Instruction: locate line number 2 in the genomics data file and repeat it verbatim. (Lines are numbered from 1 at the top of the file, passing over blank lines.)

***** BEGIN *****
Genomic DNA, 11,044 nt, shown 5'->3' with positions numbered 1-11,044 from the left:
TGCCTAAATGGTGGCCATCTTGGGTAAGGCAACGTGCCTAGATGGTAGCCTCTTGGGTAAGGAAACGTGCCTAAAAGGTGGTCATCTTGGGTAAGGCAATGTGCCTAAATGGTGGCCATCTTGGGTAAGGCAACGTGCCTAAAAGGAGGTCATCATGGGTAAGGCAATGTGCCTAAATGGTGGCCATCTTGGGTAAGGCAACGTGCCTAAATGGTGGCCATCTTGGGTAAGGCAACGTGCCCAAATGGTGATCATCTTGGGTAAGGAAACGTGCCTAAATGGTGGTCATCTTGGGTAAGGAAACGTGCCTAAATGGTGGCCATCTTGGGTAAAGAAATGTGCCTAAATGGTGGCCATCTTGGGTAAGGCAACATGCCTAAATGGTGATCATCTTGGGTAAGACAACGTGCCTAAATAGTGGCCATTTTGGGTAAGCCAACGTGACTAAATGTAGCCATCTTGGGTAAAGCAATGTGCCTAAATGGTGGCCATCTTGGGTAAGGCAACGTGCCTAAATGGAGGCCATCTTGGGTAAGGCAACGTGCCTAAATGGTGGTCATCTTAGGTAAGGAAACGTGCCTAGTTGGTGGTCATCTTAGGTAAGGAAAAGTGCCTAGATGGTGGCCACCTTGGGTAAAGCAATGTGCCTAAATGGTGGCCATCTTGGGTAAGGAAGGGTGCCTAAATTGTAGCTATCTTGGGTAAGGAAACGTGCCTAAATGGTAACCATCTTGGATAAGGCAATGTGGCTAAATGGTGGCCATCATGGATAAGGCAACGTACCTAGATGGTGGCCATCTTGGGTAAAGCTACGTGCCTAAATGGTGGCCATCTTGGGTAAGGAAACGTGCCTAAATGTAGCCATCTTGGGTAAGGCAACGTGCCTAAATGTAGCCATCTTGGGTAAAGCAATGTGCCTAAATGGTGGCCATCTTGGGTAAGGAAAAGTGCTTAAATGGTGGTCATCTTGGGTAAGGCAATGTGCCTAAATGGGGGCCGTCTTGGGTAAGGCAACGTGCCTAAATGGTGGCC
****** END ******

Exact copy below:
TGCCTAAATGGTGGCCATCTTGGGTAAGGCAACGTGCCTAGATGGTAGCCTCTTGGGTAAGGAAACGTGCCTAAAAGGTGGTCATCTTGGGTAAGGCAATGTGCCTAAATGGTGGCCATCTTGGGTAAGGCAACGTGCCTAAAAGGAGGTCATCATGGGTAAGGCAATGTGCCTAAATGGTGGCCATCTTGGGTAAGGCAACGTGCCTAAATGGTGGCCATCTTGGGTAAGGCAACGTGCCCAAATGGTGATCATCTTGGGTAAGGAAACGTGCCTAAATGGTGGTCATCTTGGGTAAGGAAACGTGCCTAAATGGTGGCCATCTTGGGTAAAGAAATGTGCCTAAATGGTGGCCATCTTGGGTAAGGCAACATGCCTAAATGGTGATCATCTTGGGTAAGACAACGTGCCTAAATAGTGGCCATTTTGGGTAAGCCAACGTGACTAAATGTAGCCATCTTGGGTAAAGCAATGTGCCTAAATGGTGGCCATCTTGGGTAAGGCAACGTGCCTAAATGGAGGCCATCTTGGGTAAGGCAACGTGCCTAAATGGTGGTCATCTTAGGTAAGGAAACGTGCCTAGTTGGTGGTCATCTTAGGTAAGGAAAAGTGCCTAGATGGTGGCCACCTTGGGTAAAGCAATGTGCCTAAATGGTGGCCATCTTGGGTAAGGAAGGGTGCCTAAATTGTAGCTATCTTGGGTAAGGAAACGTGCCTAAATGGTAACCATCTTGGATAAGGCAATGTGGCTAAATGGTGGCCATCATGGATAAGGCAACGTACCTAGATGGTGGCCATCTTGGGTAAAGCTACGTGCCTAAATGGTGGCCATCTTGGGTAAGGAAACGTGCCTAAATGTAGCCATCTTGGGTAAGGCAACGTGCCTAAATGTAGCCATCTTGGGTAAAGCAATGTGCCTAAATGGTGGCCATCTTGGGTAAGGAAAAGTGCTTAAATGGTGGTCATCTTGGGTAAGGCAATGTGCCTAAATGGGGGCCGTCTTGGGTAAGGCAACGTGCCTAAATGGTGGCC